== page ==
A security firm has posted an apology on Twitter that is going viral on social media. In the text, Malwarebytes jokingly said they are “deeply sorry” for using the photo of a “hoodie hacker” in one of their articles on the blog. The article talked about how ransomware-as-a-service is evolving and why it is a threat to businesses. Published on October 27, it said that ransomware attacks are becoming more frequent and costlier, with the average cost of destructive attack rising to $5.2 million.
Malwarebytes said on Twitter that they operate a “zero-tolerance policy” towards hoodie hacker photographs.
“We strive for higher standards than this, such as using pictures of the word “ransomware” spelled out with letters cut from magazines, pictures of padlock, or photographs of people looking at their laptop screens with shocked faces,” the statement said.
An apology pic.twitter.com/8A3UtccX5K
— Malwarebytes (@Malwarebytes) October 27, 2022
“An intern has been chosen to take the blame and HR is in the process of informing them of the mistake they are now responsible for,” it further said.
The tweet left users in splits. “How do you feel about using suits of armor in advertisements for security software?” commented one user. “I can’t believe how many aren’t getting this is a joke,” tweeted another.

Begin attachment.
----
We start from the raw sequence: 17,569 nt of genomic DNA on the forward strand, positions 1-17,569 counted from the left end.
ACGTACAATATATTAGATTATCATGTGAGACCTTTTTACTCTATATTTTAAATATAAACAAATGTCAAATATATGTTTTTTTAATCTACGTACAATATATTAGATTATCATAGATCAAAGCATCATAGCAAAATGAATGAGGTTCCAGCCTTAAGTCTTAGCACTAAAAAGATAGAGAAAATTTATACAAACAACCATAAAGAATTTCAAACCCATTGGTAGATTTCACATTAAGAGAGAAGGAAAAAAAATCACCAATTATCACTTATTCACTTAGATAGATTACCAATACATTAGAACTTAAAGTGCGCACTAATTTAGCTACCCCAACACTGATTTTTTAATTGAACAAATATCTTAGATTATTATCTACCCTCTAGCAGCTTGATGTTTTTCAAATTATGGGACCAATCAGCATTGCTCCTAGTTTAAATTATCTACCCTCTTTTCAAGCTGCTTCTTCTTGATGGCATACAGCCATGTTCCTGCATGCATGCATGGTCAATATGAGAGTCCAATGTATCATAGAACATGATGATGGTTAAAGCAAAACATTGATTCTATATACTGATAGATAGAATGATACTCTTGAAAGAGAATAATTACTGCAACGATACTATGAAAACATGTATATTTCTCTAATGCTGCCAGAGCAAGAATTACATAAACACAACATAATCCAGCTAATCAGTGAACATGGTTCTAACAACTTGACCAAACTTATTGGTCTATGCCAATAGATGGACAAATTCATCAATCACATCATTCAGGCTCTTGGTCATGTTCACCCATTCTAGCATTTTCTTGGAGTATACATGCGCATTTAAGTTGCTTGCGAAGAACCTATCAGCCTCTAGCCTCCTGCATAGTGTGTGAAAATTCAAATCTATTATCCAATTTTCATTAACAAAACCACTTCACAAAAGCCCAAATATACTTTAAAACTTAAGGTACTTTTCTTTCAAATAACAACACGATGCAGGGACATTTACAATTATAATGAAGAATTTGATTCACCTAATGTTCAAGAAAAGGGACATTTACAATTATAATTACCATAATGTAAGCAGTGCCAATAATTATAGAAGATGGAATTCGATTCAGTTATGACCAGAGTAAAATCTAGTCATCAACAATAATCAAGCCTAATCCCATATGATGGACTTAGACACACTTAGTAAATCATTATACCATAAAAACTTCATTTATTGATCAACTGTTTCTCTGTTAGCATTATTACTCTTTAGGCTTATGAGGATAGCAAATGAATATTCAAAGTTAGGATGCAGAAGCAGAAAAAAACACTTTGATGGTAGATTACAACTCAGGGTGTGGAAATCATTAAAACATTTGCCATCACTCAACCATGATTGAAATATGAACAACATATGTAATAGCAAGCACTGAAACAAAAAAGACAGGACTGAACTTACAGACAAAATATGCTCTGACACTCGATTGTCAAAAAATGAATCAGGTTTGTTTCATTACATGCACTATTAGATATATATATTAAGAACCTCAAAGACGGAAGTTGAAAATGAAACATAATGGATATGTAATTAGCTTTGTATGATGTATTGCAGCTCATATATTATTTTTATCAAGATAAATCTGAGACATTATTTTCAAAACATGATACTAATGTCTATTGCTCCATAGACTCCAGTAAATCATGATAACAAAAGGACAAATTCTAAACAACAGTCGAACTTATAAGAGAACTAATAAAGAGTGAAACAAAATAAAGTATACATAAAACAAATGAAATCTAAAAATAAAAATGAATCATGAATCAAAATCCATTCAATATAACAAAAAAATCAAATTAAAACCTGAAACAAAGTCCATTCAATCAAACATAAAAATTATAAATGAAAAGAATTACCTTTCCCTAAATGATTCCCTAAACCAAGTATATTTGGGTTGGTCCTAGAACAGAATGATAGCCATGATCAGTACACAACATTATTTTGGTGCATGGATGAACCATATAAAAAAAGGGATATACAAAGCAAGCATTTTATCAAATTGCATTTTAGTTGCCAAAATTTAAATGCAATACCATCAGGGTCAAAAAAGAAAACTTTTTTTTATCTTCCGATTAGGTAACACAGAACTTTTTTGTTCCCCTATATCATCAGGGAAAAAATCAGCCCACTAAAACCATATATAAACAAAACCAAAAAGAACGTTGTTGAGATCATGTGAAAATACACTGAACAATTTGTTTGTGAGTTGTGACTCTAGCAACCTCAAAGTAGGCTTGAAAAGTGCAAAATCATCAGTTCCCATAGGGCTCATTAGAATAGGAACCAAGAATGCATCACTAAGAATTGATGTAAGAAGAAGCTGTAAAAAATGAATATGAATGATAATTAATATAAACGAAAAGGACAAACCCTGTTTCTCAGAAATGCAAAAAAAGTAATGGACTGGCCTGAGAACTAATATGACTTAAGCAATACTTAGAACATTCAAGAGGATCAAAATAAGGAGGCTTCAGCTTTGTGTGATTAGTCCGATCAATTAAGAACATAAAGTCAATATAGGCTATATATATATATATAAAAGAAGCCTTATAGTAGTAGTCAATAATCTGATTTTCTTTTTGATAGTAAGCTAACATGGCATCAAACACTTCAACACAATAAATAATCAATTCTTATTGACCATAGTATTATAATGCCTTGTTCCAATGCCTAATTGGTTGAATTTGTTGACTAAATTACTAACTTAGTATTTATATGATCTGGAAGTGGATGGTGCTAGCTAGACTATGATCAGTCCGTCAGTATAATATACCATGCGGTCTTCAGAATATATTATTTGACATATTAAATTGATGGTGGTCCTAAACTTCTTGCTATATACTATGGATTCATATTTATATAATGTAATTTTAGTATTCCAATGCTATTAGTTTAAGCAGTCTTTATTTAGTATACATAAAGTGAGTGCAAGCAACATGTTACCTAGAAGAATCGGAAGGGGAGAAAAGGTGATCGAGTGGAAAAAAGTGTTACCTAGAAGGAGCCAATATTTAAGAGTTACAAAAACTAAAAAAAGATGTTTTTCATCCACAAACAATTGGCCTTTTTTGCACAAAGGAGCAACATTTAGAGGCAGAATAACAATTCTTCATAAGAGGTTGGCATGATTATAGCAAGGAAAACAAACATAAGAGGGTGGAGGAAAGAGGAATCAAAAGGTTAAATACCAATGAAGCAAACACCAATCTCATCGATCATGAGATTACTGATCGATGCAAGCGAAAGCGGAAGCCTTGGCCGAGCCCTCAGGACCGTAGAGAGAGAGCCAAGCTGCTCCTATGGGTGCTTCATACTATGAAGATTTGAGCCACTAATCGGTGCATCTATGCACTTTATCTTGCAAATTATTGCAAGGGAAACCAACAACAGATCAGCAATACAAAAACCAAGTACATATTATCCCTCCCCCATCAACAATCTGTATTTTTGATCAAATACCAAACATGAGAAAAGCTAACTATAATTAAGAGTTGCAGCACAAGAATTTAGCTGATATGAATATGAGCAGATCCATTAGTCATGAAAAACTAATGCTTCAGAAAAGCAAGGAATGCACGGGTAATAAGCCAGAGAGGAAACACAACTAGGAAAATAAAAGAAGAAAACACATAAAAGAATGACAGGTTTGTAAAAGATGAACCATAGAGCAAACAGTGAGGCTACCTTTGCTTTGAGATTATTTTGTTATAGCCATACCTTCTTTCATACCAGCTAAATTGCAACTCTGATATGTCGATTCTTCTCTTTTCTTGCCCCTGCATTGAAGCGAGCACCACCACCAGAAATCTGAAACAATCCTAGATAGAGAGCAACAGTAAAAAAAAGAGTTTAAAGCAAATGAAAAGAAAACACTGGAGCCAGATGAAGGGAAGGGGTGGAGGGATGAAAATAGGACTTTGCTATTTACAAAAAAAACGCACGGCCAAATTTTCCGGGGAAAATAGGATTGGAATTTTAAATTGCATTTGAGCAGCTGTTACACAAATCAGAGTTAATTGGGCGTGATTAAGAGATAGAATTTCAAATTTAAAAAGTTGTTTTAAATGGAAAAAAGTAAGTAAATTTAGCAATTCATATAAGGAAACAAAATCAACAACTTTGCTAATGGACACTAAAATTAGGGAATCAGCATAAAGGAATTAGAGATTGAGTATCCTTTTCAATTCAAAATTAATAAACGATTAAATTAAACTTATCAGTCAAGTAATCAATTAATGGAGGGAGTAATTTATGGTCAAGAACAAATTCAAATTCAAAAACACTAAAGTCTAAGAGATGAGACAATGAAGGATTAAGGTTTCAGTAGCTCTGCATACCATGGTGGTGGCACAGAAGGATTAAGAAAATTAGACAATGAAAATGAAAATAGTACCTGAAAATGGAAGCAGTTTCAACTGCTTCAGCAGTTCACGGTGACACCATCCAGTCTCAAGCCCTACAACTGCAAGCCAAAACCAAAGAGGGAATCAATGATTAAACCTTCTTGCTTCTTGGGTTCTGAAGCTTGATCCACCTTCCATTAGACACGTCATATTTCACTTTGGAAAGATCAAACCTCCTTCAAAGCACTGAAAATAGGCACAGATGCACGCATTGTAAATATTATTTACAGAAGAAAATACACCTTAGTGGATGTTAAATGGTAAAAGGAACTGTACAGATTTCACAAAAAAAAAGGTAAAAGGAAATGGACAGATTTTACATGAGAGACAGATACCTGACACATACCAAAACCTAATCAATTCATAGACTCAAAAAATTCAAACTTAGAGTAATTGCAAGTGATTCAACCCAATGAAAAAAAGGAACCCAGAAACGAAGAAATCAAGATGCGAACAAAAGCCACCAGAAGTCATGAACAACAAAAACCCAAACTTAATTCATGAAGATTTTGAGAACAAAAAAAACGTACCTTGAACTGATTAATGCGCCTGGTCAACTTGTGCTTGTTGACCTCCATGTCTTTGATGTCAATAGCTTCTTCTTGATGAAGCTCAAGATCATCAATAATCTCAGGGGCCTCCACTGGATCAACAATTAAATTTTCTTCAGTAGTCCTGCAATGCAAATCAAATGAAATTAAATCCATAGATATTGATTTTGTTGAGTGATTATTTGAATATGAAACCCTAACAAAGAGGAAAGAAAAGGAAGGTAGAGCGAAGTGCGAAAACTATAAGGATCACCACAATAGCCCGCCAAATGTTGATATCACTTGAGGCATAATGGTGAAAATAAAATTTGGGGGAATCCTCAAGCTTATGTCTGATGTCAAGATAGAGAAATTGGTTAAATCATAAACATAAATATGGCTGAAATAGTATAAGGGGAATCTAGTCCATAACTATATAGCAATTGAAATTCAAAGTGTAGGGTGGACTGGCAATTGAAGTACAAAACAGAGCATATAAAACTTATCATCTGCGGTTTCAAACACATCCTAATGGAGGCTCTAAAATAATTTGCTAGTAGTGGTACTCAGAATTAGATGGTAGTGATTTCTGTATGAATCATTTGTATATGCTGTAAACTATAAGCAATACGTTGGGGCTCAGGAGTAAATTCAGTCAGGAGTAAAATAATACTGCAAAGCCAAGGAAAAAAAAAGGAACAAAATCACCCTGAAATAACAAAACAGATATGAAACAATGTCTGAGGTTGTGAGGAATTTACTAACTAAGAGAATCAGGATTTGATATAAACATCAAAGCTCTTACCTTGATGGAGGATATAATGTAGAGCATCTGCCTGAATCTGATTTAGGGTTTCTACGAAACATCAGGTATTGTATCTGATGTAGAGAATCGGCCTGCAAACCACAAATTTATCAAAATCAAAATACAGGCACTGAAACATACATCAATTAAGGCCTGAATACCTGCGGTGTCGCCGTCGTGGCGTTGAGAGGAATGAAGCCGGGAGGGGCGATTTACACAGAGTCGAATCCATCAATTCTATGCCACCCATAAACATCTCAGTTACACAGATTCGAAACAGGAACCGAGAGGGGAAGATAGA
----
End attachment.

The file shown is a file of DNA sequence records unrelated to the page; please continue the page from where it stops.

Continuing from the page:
Ransomware attacks are increasing across the world. Earlier this month, Microsoft said in a blog post that a newly discovered hacking group attacked transportation and logistics companies in Ukraine and Poland with a novel kind of ransomware.
The attackers targeted a wide range of systems within an hour, Microsoft said.
Ukraine has been the target of numerous cyberattacks by Russia since the start of the conflict in late February, according to western security researchers and senior government officials.
A ransomware is a type of malicious software that is used to block access to computer until a sum of money is paid. While some simple ransomware may lock the system without damaging any files, more advanced variants leave the affected computer unusable.